Dr. Vikramjit Singh
Dr. Vikramjit Singh completed his medical school from India and his residency training in internal medicine from University of Pittsburgh Medical Center (UPMC). He is a board certified Internist from the American Board of Internal Medicine and Fellow of the American College of Physicians. He has published in numerous journals and presented at the American Society of Clinical Oncology (ASCO). He was the recipient of the American Medical Association Physicians Recognition Award. He took a position as Assistant Professor in Critical Care Medicine at UPMC where he enjoyed training residents and medical students for five years.
Dr. Surbhi Agarwal
Dr. Surbhi Agarwal has completed her Masters of Public Health from University of Massachusetts, Amherst. She then moved to Pittsburgh for her residency training in Family Medicine from UPMC. She is board certified by the American Board of Family Medicine (ABFM) and is a member of the American Academy of Family Physicians. She was the recipient of the Best Resident Teacher award during her residency. She worked as a hospitalist for two years followed by her current position at UPMC where she does both inpatient and outpatient primary care.
Dr. Yusuf Sidique
Dr. Yusuf Sidique completed his medical school from India and his residency in Internal Medicine from Brookdale Hospital
in New York City. He is board certified by the American Board of Physician Specialties and has been practicing
emergency medicine for the past 16 years in the Pittsburgh area. Dr. Sidique is an Associate Professor at Chatham University.
His areas of interest include dermatological diseases and acute care.
Information for Family Members:
What is an opioid?
Opioids are addictive narcotics in the same family as opium and heroin. This includes many prescription pain medications such as Codeine, Vicodin, Demerol, Dilaudid, Morphine, Oxycontin, and Percondan, Methadone, and Suboxone.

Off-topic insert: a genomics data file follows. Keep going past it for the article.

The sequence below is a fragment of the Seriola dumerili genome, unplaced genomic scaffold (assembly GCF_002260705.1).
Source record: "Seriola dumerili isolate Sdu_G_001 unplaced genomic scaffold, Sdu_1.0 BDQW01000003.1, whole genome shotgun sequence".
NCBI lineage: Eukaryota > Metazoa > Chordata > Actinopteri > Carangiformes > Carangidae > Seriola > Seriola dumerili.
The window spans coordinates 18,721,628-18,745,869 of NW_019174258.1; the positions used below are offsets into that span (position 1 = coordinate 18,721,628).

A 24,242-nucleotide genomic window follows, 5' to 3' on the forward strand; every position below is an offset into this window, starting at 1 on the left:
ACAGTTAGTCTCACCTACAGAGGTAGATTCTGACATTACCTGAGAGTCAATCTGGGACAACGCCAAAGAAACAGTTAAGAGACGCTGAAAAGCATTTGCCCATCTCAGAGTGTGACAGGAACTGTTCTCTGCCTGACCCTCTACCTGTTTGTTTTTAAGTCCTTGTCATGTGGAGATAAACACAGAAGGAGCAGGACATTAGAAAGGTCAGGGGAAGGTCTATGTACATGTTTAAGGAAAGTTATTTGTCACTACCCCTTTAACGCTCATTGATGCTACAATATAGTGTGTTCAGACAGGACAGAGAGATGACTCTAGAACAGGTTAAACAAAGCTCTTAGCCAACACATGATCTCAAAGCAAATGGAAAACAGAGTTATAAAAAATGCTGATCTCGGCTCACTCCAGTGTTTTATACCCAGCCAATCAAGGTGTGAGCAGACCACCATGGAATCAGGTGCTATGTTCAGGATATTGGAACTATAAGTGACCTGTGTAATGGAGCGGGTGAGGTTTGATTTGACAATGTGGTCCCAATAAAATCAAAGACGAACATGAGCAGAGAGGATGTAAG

Why are opioids used to treat addiction?
Many family members wonder why Suboxone is used to treat opiate addiction since it is in the same family as heroin. Isn't this substituting one addiction for another? Suboxone is not "just substitution". It is blocking the opiate sites in the body and preventing any response to any opiates taken.
How can the family support treatment?
Even though maintenance treatment for opiate addiction works very well, it is NOT a cure by itself. This means that the patient may continue to need the blocking opiate dose of Suboxone with regular monitoring by our clinic. This is similar to other chronic disease, such as diabetes, or asthma, which requires long term treatment. The best way to help support the patient is to encourage regular medical care and encourage the patient not to skip or forget to take medication. It is our goal to encourage the patient to learn to live independent of Suboxone- which takes counseling and time.
Is counseling recommended?
We encourage patients to keep any other regular appointments with an individual counselor or group therapy. These appointments are key parts o treatment and work together with the Suboxone program to improve success in addiction treatment. Sometimes family members may be asked to join in family therapy sessions, which also are geared to improve addition care.